Thankfully, both artists perform in other formations, so there’s ample opportunity to celebrate and listen to them outside of the unexpected sideman’s slot. For example: along with her brother Tristan, who plays cello for Crooked Still, Tashina performs and runs string workshops regularly with The Bee Eaters, a group who travel in the same classical-meets-old-timey vein as Crooked Still, The Folk Arts Quartet, and other Boston bands we’ve featured here in the past, and I think you’ll find their Beatles cover below an apt introduction to their chamber folk style and flair.

Meanwhile, Brooklynite Michael Daves, who in performance and morning lesson showed himself to be a mature, thoughtful, extraordinarily deliberate master in hipster glasses and Chuck Taylors, has the mind-blowing power and presence of a bluegrass and neo-old-time superstar. His utterly stunning vocals and deliberate guitar work are only available in live recordings – on his website, and on Live At The Rockwood, a 2007 album which represents his only purchaseable work to date, but even they reveal a star on the rise, with Del McCoury’s raw, high-strung tenor vocals in his throat and no less than Bill Monroe’s deliberate, note-by-note method running through his hand on the strings.

NYC-based readers can catch Michael Daves at the Rockwood every Tuesday night; the rest of us will have to wait until his duo album with indiegrass darling Chris Thile of Punch Brothers and Nickel Creek drops this Spring. After this weekend’s performance, I’m ready to call it album of the year without even hearing it first.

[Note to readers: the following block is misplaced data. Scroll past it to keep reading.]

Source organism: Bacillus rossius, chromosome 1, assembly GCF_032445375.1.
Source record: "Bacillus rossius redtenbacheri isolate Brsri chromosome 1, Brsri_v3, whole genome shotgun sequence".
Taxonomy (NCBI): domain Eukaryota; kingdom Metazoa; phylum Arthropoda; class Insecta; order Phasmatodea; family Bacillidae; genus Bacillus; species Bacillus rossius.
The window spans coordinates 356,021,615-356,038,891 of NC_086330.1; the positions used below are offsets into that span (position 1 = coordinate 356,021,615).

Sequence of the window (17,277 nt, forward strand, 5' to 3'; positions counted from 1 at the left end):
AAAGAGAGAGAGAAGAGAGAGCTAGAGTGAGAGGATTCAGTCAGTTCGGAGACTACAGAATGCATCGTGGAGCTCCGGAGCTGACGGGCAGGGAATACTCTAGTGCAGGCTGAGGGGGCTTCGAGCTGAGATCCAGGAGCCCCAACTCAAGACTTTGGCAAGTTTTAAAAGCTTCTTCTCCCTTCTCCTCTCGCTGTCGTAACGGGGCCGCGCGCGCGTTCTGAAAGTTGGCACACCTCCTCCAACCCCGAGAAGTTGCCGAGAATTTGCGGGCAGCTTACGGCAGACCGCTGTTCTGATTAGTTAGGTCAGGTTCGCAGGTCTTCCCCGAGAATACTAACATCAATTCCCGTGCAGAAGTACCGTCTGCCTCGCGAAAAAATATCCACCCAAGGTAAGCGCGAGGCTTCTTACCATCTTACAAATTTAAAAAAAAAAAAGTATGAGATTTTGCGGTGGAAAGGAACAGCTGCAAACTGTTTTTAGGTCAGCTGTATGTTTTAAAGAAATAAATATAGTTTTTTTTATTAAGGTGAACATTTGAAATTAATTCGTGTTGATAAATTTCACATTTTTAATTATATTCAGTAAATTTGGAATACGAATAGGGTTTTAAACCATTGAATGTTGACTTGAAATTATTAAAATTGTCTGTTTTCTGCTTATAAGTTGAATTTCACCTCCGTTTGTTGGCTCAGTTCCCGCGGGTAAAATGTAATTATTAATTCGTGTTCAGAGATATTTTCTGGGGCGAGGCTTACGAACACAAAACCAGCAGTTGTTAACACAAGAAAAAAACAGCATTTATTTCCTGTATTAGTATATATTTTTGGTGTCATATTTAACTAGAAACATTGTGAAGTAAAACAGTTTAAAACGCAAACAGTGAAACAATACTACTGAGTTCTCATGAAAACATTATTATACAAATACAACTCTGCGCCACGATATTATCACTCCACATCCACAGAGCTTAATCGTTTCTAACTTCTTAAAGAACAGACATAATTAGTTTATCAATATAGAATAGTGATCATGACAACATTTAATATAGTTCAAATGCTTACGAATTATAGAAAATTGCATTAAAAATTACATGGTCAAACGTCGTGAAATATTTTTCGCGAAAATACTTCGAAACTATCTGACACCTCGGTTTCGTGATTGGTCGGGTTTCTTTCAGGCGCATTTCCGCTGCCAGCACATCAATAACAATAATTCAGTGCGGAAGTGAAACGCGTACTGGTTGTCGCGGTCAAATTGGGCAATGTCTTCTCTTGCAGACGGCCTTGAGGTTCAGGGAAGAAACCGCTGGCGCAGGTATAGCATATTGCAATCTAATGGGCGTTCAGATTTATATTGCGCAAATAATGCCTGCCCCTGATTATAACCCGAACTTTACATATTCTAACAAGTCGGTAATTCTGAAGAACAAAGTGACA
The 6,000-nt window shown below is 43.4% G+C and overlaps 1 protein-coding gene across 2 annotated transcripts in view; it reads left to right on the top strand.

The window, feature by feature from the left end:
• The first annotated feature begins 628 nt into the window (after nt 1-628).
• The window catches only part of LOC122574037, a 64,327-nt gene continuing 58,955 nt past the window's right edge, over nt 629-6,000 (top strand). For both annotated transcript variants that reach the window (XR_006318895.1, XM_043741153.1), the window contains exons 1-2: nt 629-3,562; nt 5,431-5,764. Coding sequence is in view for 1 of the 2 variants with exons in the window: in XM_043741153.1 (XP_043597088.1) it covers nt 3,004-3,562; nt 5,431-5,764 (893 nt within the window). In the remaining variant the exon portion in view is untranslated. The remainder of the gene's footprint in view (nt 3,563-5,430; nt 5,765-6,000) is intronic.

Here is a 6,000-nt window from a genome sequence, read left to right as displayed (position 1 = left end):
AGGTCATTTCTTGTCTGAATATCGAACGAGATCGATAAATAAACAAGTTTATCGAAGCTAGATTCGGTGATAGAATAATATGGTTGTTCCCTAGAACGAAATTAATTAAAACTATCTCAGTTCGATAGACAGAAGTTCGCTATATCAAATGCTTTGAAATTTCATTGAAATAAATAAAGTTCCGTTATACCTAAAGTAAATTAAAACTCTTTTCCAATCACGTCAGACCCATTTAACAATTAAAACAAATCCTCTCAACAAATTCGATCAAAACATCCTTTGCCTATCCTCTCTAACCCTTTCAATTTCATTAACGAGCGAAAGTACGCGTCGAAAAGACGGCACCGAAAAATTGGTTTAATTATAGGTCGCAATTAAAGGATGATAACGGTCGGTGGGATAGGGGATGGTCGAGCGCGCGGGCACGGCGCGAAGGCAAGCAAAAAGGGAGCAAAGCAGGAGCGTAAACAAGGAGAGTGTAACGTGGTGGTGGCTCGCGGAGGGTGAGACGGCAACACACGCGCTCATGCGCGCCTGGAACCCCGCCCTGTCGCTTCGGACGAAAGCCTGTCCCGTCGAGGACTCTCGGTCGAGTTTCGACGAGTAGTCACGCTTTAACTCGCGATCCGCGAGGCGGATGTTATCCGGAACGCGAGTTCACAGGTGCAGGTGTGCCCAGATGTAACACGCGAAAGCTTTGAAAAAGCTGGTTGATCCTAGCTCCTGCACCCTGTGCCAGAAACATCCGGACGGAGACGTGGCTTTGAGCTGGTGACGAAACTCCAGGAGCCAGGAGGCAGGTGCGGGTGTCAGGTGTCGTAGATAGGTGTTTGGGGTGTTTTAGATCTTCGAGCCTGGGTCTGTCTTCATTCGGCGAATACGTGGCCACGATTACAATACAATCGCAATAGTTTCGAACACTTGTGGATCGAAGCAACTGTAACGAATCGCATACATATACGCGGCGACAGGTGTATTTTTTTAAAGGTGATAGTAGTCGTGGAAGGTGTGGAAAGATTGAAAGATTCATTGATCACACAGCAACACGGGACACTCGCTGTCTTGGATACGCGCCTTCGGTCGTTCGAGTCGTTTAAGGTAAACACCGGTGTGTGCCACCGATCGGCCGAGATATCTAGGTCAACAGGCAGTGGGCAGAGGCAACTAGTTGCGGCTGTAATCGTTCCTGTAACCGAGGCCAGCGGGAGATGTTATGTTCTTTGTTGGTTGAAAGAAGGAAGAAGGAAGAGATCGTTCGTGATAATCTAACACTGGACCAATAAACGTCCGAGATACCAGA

Of course, other voices should have their due here, too. Among this year’s other big discoveries was Frank Solivan and Dirty Kitchen, a modern bluegrass quartet who seem to be making waves in their native Washington, DC. Powerful multi-instrumentalist bandleader Solivan, who whet his chops as a mandolin player and fiddler in both classical and bluegrass venues in California and Alaska before joining Country Current, the United States Navy’s elite country and bluegrass band, early in the 21st century, released two solo albums and mentored and toured with some big names indeed before organizing three other award-winning musicians into the tight-knit group that goes by Dirty Kitchen; together, they craft and arrange some mighty fine original compositions, and Frank delivers them in a powerful, clear voice just right for easy bluegrass listening – fine enough, in fact, to have come to Joe Val straight from the weekend’s National Folk Alliance conference down in Memphis.

My festival companion’s favorite this year was Hot Mustard, a two-banjo, two-couple quartet who moved up from a showcase set last year to an early Friday evening mainstage debut this year, and who will be touring with Tony Trischka this year. As my father said, their set alone was worth the price of festival admission, due in no small part to the virtuosity of Bruce Stockwell and Bill Jubett, banjo players brought together initially by a NH Arts Grant apprenticeship, and to the sweet, gutsy vocals of lead singer and guitarist April Hobart.

Though they played several in concert, Hot Mustard don’t seem to have any covers recorded, or indeed any albums for sale at all, so I’ve included two of Hobart’s folky home recordings below – a familiar Carolina Chocolate Drops revival and a sweet, quiet kidfolk cover – you’ll hear what brought us is; just imagine it with strong stand-up bass and double banjos for full effect. But Frank Solivan’s quartet has an equally strong knack for reinterpretation, when they put their shoulders to it – and you can hear it in these two vastly different endcaps from their newest album, as well as in an early track from Solivan’s 2002 solo release.